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Royal Navy Autonomous Minehunter Begins Testing in Persian Gulf

Harrier
Image courtesy Royal Navy

Published Feb 16, 2023 9:09 PM by The Maritime Executive

The Royal Navy has deployed its Atlas autonomous mine-hunting vessel to the Middle East for operational testing and evaluation, the service announced this week. It is another step along the decade-long program to phase out manned minehunting vessels in favor of unmanned systems, reducing risk to human operators and speeding up mine detection and clearance.

The prototype Royal Navy Motor Boat Harrier will work alongside the amphib RFA Cardigan Bay, homeported in Bahrain, and will undergo a series of trials to test its capabilities. The Persian Gulf is a high priority for mine-countermeasures capability, since Iran has a large stockpile of advanced naval mines and is expected to deploy them in the event of a conflict. The addition of high-tech autonomous minehunting boats could augment the allied fleet of aging mine countermeasures vessels based out of Bahrain; the American and British mine countermeasures vessels currently assigned to the region are decades old and due for retirement.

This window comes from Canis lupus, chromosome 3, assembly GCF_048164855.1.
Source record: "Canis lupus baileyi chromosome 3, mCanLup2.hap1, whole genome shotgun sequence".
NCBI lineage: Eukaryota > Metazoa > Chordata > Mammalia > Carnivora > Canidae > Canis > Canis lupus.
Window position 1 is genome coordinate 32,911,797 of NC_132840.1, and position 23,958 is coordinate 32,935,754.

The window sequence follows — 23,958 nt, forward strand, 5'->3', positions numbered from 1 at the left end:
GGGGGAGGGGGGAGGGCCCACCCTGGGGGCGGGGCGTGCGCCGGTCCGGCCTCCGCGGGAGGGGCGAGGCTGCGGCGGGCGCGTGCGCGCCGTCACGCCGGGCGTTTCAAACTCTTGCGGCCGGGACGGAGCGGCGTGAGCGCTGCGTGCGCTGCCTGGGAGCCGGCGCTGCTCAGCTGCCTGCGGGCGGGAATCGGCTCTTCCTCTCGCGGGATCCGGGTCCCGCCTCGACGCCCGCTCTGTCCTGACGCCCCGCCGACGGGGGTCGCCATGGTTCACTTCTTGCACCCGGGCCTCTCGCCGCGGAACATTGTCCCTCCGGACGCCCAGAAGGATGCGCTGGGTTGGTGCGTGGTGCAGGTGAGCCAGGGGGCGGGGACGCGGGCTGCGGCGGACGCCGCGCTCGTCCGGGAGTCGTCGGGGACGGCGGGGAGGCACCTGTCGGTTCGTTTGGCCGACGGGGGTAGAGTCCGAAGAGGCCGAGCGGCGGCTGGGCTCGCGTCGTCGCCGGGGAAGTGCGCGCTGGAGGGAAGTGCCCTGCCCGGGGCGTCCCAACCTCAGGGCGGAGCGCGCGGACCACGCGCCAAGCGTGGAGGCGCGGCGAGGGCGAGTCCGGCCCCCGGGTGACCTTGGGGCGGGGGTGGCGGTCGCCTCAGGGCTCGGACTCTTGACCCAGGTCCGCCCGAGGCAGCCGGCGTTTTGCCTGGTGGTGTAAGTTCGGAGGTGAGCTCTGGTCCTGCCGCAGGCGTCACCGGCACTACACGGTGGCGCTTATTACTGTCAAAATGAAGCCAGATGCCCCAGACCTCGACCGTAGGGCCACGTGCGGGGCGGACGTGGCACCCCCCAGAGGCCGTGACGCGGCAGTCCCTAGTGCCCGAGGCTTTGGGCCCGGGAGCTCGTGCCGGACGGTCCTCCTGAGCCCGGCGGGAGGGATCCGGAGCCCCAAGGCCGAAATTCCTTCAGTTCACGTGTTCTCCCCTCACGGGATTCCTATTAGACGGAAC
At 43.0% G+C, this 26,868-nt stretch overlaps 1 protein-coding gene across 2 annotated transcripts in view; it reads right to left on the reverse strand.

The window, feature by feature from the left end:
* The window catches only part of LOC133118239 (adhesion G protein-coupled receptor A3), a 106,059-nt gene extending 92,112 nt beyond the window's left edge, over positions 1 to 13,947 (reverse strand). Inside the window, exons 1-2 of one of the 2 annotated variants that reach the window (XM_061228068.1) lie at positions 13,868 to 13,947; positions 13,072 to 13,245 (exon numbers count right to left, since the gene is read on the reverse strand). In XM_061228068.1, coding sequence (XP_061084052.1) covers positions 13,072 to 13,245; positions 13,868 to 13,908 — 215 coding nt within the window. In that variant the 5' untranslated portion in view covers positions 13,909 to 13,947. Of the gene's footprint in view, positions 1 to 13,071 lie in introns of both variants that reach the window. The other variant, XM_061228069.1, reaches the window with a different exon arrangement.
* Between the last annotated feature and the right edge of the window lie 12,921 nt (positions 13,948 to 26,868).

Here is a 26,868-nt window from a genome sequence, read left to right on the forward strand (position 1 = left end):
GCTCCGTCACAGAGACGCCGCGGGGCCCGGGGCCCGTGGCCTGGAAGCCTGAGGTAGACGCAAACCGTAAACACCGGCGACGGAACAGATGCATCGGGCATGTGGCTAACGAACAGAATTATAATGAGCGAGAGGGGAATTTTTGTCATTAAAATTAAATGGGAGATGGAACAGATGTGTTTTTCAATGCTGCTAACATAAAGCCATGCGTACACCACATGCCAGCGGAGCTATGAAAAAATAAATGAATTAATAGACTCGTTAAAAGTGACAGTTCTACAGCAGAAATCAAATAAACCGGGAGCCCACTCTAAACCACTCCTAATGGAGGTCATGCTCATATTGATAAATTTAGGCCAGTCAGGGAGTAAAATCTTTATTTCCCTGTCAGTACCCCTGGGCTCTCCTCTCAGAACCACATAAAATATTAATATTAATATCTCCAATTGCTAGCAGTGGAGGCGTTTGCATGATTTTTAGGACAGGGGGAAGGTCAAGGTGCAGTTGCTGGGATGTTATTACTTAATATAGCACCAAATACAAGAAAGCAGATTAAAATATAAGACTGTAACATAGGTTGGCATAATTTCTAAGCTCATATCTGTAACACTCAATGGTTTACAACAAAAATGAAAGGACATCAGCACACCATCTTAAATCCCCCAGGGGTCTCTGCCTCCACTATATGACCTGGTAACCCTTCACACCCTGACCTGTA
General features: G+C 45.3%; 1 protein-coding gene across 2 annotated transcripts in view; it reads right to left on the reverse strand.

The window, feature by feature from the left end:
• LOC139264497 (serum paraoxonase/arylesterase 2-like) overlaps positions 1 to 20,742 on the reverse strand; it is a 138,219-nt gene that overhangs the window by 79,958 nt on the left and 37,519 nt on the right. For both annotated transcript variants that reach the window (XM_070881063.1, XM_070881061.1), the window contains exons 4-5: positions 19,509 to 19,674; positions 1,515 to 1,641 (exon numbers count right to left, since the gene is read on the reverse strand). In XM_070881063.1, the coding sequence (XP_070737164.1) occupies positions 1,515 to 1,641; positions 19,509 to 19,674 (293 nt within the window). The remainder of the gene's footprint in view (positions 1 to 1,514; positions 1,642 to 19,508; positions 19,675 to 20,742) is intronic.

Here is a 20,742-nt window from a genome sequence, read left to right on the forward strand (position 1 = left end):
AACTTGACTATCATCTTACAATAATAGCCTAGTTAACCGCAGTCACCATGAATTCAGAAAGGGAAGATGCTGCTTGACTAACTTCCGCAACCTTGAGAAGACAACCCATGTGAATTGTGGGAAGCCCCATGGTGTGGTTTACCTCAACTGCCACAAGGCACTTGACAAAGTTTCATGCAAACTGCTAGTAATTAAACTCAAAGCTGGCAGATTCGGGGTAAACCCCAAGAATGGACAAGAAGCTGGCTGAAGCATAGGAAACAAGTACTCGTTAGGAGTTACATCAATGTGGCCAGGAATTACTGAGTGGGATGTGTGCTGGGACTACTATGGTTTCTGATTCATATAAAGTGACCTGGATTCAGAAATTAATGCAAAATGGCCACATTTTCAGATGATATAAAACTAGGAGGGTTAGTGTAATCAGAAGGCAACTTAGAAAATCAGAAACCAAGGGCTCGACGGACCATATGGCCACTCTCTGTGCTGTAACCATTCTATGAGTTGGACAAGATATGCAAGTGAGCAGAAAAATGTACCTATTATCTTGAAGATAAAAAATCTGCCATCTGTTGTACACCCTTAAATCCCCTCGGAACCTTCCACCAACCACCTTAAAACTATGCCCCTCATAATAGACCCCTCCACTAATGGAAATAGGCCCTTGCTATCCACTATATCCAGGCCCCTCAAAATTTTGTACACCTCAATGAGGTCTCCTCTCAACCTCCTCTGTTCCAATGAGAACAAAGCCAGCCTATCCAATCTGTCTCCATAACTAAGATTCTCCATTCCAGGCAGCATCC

The 35-foot unmanned Harrier can operate autonomously on a pre-programmed mission or can be driven manually from a remote control station. The boat is fitted with a towable sidescan sonar array to hunt for mines on the seabed, and she is designed to tow a minesweeping system (though this will not be part of the initial trial). 

According to the Royal Navy, the Persian Gulf heat will be a big part of the test regimen. Harrier was built in the UK, and Bahrain is quite a bit warmer. The temperature difference can be meaningful for ships' systems, as the Royal Navy discovered with the Daring-class air defense destroyers. The high-spec warships had difficulty with their gas turbines in the Middle East heat, because the engines were designed for different specifications. 

"We are not just proving the equipment and operating procedures but setting the template on how we operate and integrate within the wider force," said Lt. Commander Mark Shaw, the commanding officer of the program. "The deployment of this cutting edge technology to the Gulf signals the UK’s commitment to the region and to freedom of navigation and the free flow of commerce."

In transitioning to autonomous operations for minehunting, the Royal Navy's objective is not only to shed the cost of a full-size manned vessel, but to take the crew out of the danger zone in a notoriously hazardous business. In 2021, the service reassigned a permanent vessel crew from its 1st Mine Countermeasures Squadron to work with Harrier and her sister boats, Hebe and Hazard. The crew was the first group of Royal Navy minehunting specialists to make the transition from the traditional Sandown-class mine countermeasures vessels to a new unmanned future, with more expected to follow.